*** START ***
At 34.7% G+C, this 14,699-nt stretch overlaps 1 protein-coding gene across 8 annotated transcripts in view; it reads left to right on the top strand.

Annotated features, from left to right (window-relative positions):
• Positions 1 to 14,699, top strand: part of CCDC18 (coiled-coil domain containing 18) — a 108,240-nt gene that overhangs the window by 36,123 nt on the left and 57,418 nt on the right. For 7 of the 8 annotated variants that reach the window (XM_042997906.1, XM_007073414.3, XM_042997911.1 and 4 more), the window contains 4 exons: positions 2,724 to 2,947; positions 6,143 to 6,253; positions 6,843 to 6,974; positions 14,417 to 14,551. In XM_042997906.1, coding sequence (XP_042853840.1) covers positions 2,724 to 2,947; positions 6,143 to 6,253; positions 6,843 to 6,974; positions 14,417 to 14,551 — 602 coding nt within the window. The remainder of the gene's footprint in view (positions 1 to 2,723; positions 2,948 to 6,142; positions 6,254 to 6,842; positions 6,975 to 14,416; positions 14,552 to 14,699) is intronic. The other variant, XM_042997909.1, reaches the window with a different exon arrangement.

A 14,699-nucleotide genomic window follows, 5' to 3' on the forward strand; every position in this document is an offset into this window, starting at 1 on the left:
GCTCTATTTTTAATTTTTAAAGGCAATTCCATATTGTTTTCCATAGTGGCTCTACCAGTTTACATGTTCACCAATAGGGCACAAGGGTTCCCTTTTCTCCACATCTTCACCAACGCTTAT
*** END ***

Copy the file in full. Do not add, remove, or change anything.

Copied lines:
At 34.7% G+C, this 14,699-nt stretch overlaps 1 protein-coding gene across 8 annotated transcripts in view; it reads left to right on the top strand.

Annotated features, from left to right (window-relative positions):
• Positions 1 to 14,699, top strand: part of CCDC18 (coiled-coil domain containing 18) — a 108,240-nt gene that overhangs the window by 36,123 nt on the left and 57,418 nt on the right. For 7 of the 8 annotated variants that reach the window (XM_042997906.1, XM_007073414.3, XM_042997911.1 and 4 more), the window contains 4 exons: positions 2,724 to 2,947; positions 6,143 to 6,253; positions 6,843 to 6,974; positions 14,417 to 14,551. In XM_042997906.1, coding sequence (XP_042853840.1) covers positions 2,724 to 2,947; positions 6,143 to 6,253; positions 6,843 to 6,974; positions 14,417 to 14,551 — 602 coding nt within the window. The remainder of the gene's footprint in view (positions 1 to 2,723; positions 2,948 to 6,142; positions 6,254 to 6,842; positions 6,975 to 14,416; positions 14,552 to 14,699) is intronic. The other variant, XM_042997909.1, reaches the window with a different exon arrangement.

A 14,699-nucleotide genomic window follows, 5' to 3' on the forward strand; every position in this document is an offset into this window, starting at 1 on the left:
GCTCTATTTTTAATTTTTAAAGGCAATTCCATATTGTTTTCCATAGTGGCTCTACCAGTTTACATGTTCACCAATAGGGCACAAGGGTTCCCTTTTCTCCACATCTTCACCAACGCTTAT